Five Reviews/One Day Pt. 1: Stinking Lizaveta, Sacrifice and Bliss

A pretty accurate visual representation of the music.It’s a “Where does the time go?” kind of situation to think that Pennsylvania‘s Stinking Lizaveta have been around for 15 years. I don’t even remember the first time I saw the trio (which is probably no accident), but the last time was at the Brighton Bar in Long Branch, probably New Jersey‘s most fabled venue for this kind of music. The avant instrumentalists were promoting their last record, Scream of the Iron Iconoclast (At a Loss Recordings), and as ever, their live presentation brought extra excitement that their recorded output was lacking. There’s something about just watching them play.

Guitarist Yanni Papadopoulos, bassist Alexi Papadopoulos (think maybe they’re related?) and energetic drummer Cheshire Agusta don’t ever have an expensive light show or videos playing behind them — there isn’t really any spectacle to what they do on stage — but seeing them go back and forth with their quirky jazzified doom adds an appreciable element that is lost on the average disc listen. Even with eyes closed, trying to soak in each and every note of new album, Sacrifice and Bliss (once again At a Loss).

That’s not to say nothing has changed in Stinking Lizaveta. Bolstered by Sanford Parker‘s production, the sweet tones of “When I Love You” that transition into the first of several excellent guitar solos from Papadopoulos sound full and engaging, and where the band’s music has always had a kind of limited appeal — to musicians or a certain brand of the stoner faithful — Sacrifice and Bliss feels more welcoming than past output. As someone who wasn’t that into Scream of the Iron Iconoclast, the difference is palpable.

Mr. Papadopoulos hard at work.Of course, the transitions between parts will still be too manic for many, even if it is a kind of drugged mania, but part of what has always made them stand out has been their ability to shift direction with virtually no notice. There should be a clich? for that. Something about a sword with two sides maybe, I don’t know.

Another guitar god solo comes in the title track — the kind Patton Oswalt talks about having the ability to change the physical properties of things — and though the album is only a vinyl-ready 40 minutes long, it’s clear Sacrifice and Bliss will appeal to anyone who’s been into what Stinking Lizaveta have done in the past. It’s a fittingly weird situation where you almost already have to have been a fan to be one, but if there’s ever been a time to discover them, I think it might be this album. The occasional use of recurring parts, as on the chunky riffage of “We Will See” and elsewhere, makes it just an inch more accessible to newcomers than it might otherwise be, and as such, the record is well in the “worth checking out” category.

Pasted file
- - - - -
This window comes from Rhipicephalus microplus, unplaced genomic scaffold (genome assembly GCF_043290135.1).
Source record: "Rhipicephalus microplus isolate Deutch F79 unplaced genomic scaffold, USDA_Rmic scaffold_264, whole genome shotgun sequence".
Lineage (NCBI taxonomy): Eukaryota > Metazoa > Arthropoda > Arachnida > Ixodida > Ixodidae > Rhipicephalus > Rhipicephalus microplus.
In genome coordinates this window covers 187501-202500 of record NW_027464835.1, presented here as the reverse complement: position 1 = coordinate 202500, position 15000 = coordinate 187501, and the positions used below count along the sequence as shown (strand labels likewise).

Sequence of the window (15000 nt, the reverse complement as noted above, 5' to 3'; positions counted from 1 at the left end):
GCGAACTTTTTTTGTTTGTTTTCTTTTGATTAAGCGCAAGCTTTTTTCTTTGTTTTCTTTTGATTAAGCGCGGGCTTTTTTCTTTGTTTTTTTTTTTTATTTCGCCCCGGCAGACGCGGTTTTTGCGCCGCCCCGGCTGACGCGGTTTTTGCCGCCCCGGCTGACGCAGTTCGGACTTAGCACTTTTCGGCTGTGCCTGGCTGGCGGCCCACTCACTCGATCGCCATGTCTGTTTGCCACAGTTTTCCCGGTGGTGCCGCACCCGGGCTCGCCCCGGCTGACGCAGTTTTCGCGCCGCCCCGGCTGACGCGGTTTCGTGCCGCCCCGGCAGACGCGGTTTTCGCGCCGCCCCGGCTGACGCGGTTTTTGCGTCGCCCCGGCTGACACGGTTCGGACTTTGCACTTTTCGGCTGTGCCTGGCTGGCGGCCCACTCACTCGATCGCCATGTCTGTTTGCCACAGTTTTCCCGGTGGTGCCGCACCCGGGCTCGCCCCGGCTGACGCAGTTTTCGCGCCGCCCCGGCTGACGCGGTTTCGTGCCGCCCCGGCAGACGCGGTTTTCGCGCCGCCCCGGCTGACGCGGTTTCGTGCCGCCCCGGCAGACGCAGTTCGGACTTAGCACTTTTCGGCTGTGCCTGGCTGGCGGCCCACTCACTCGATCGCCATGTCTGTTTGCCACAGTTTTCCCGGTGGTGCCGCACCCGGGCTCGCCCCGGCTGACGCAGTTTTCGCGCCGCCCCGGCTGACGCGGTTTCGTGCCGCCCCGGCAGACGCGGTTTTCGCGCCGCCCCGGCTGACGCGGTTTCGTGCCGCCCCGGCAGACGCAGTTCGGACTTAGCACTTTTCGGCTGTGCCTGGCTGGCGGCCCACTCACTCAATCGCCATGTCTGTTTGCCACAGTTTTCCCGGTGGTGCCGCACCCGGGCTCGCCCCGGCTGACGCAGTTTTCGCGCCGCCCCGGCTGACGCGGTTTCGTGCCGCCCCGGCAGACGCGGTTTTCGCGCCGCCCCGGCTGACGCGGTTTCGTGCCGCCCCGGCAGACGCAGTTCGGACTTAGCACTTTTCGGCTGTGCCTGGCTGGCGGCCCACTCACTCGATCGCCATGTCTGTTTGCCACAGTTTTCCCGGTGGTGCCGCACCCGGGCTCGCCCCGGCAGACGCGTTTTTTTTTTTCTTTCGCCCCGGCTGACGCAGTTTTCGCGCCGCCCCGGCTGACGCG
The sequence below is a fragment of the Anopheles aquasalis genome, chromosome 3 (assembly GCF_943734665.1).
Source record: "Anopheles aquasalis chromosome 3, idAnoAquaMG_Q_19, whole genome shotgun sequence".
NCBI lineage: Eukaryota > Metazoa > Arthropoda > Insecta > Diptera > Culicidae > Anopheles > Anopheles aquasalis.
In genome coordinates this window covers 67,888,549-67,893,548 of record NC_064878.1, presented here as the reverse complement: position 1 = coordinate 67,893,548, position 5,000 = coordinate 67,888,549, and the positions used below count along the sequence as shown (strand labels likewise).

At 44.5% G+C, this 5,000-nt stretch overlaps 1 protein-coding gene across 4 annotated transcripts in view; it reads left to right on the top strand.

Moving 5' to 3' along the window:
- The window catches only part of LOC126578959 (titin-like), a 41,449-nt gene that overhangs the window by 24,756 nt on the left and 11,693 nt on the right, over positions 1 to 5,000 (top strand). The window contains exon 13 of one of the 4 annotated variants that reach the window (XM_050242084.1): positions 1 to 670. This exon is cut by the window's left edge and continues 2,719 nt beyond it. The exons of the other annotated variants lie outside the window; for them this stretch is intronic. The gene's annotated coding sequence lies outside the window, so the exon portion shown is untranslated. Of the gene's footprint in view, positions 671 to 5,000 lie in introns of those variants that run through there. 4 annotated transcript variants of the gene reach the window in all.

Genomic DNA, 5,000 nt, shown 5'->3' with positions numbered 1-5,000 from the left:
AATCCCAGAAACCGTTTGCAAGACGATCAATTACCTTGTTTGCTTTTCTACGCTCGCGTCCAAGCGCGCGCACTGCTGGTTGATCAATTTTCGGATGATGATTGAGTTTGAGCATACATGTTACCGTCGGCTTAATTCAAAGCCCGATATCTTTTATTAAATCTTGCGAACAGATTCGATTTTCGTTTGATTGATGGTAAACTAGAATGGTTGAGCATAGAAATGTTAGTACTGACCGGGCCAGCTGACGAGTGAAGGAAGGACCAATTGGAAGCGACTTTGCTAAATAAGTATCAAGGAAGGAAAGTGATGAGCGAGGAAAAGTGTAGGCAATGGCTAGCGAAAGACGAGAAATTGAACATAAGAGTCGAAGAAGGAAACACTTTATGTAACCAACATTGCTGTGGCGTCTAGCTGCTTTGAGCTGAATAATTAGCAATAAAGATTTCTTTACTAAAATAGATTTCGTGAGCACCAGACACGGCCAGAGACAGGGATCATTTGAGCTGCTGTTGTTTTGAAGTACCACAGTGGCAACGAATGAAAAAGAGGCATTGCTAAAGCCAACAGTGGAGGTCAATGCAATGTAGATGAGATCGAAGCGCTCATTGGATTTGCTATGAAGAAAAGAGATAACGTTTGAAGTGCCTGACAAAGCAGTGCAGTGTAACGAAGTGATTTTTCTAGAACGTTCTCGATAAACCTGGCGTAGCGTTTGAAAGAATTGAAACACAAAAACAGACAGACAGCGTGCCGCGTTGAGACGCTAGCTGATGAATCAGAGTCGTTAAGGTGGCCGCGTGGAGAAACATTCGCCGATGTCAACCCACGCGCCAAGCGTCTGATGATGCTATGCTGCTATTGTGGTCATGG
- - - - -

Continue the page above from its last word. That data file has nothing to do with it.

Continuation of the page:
As their surprisingly long tenure continues and Stinking Lizaveta maintain their reputation as an artistically sound, consistently touring band, they seem to be less bending to structure than bending structure to them. They’re rigid entirely within their own parameters, like living in an alternate dimension where everything is red. My issue with past albums has always been never going back for repeat listens, but there might just be enough teeth-sinking depth on Sacrifice and Bliss to avoid that this go around. Only time can tell. Stinking Lizaveta have certainly done theirs.

Weathering the storm. (Photo by Steven Woolard)

Stinking Lizaveta on MySpace

At a Loss Recordings

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One Response to “Five Reviews/One Day Pt. 1: Stinking Lizaveta, Sacrifice and Bliss

  1. I love Stinking Lizaveta! Gollum has played with them a couple of times. They are great!

    Everyone should definitely try to catch them playing out sometime!

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